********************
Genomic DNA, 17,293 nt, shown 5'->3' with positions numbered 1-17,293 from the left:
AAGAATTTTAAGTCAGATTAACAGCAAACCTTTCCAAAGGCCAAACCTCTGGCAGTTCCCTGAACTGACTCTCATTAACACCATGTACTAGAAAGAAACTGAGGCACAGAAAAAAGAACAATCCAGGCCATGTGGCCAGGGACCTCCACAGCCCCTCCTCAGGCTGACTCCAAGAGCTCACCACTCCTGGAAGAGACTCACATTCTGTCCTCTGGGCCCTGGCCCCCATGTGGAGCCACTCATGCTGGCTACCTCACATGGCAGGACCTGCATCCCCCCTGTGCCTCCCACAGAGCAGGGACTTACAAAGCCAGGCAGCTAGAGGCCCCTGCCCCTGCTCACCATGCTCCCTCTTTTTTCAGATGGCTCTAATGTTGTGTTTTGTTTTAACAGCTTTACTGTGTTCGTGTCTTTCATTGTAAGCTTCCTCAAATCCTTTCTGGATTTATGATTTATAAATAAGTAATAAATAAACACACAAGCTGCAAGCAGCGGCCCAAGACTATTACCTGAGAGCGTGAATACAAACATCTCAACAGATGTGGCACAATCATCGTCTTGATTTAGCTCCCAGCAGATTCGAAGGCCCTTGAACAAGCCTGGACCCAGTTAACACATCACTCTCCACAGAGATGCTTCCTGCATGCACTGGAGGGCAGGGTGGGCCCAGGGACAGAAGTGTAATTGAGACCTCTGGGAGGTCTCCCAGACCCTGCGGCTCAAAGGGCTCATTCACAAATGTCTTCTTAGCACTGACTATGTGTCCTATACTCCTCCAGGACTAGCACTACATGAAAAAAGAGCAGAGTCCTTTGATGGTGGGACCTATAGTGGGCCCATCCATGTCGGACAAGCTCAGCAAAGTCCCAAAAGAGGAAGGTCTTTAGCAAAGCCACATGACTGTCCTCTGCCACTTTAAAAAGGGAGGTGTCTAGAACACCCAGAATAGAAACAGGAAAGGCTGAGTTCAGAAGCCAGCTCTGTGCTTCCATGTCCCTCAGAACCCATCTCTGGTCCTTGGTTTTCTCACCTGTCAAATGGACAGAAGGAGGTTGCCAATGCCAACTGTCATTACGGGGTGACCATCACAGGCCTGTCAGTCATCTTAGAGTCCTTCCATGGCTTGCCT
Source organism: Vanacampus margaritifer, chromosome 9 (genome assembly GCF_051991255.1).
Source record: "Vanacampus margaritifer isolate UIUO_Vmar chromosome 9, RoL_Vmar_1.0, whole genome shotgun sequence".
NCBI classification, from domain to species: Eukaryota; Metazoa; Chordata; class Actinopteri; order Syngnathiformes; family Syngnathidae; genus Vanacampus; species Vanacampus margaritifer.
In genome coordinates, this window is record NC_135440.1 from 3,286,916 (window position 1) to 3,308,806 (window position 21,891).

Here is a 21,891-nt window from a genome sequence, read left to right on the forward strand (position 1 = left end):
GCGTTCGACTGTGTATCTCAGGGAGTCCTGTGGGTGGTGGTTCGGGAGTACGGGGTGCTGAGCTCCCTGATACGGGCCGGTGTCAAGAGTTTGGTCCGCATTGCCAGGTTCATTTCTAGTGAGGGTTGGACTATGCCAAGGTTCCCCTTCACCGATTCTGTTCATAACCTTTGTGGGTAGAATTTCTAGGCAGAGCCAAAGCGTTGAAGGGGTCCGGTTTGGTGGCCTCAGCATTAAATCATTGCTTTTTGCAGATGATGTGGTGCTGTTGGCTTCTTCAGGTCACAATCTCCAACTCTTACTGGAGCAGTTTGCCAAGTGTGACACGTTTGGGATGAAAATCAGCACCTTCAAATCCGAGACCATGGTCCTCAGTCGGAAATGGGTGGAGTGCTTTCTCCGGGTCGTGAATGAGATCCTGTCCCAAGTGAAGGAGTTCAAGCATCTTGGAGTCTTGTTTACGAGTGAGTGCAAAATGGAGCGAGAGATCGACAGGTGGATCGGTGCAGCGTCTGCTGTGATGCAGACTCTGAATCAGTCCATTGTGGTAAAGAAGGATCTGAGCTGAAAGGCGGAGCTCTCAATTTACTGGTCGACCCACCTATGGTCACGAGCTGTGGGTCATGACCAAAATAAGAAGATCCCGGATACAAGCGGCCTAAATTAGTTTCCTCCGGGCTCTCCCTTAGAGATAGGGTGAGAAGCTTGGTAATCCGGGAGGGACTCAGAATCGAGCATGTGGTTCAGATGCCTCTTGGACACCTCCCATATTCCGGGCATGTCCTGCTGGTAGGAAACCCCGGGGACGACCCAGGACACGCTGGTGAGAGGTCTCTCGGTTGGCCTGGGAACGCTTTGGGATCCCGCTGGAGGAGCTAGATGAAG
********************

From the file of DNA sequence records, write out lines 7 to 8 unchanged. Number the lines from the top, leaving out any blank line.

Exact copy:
Here is a 21,891-nt window from a genome sequence, read left to right on the forward strand (position 1 = left end):
GCGTTCGACTGTGTATCTCAGGGAGTCCTGTGGGTGGTGGTTCGGGAGTACGGGGTGCTGAGCTCCCTGATACGGGCCGGTGTCAAGAGTTTGGTCCGCATTGCCAGGTTCATTTCTAGTGAGGGTTGGACTATGCCAAGGTTCCCCTTCACCGATTCTGTTCATAACCTTTGTGGGTAGAATTTCTAGGCAGAGCCAAAGCGTTGAAGGGGTCCGGTTTGGTGGCCTCAGCATTAAATCATTGCTTTTTGCAGATGATGTGGTGCTGTTGGCTTCTTCAGGTCACAATCTCCAACTCTTACTGGAGCAGTTTGCCAAGTGTGACACGTTTGGGATGAAAATCAGCACCTTCAAATCCGAGACCATGGTCCTCAGTCGGAAATGGGTGGAGTGCTTTCTCCGGGTCGTGAATGAGATCCTGTCCCAAGTGAAGGAGTTCAAGCATCTTGGAGTCTTGTTTACGAGTGAGTGCAAAATGGAGCGAGAGATCGACAGGTGGATCGGTGCAGCGTCTGCTGTGATGCAGACTCTGAATCAGTCCATTGTGGTAAAGAAGGATCTGAGCTGAAAGGCGGAGCTCTCAATTTACTGGTCGACCCACCTATGGTCACGAGCTGTGGGTCATGACCAAAATAAGAAGATCCCGGATACAAGCGGCCTAAATTAGTTTCCTCCGGGCTCTCCCTTAGAGATAGGGTGAGAAGCTTGGTAATCCGGGAGGGACTCAGAATCGAGCATGTGGTTCAGATGCCTCTTGGACACCTCCCATATTCCGGGCATGTCCTGCTGGTAGGAAACCCCGGGGACGACCCAGGACACGCTGGTGAGAGGTCTCTCGGTTGGCCTGGGAACGCTTTGGGATCCCGCTGGAGGAGCTAGATGAAG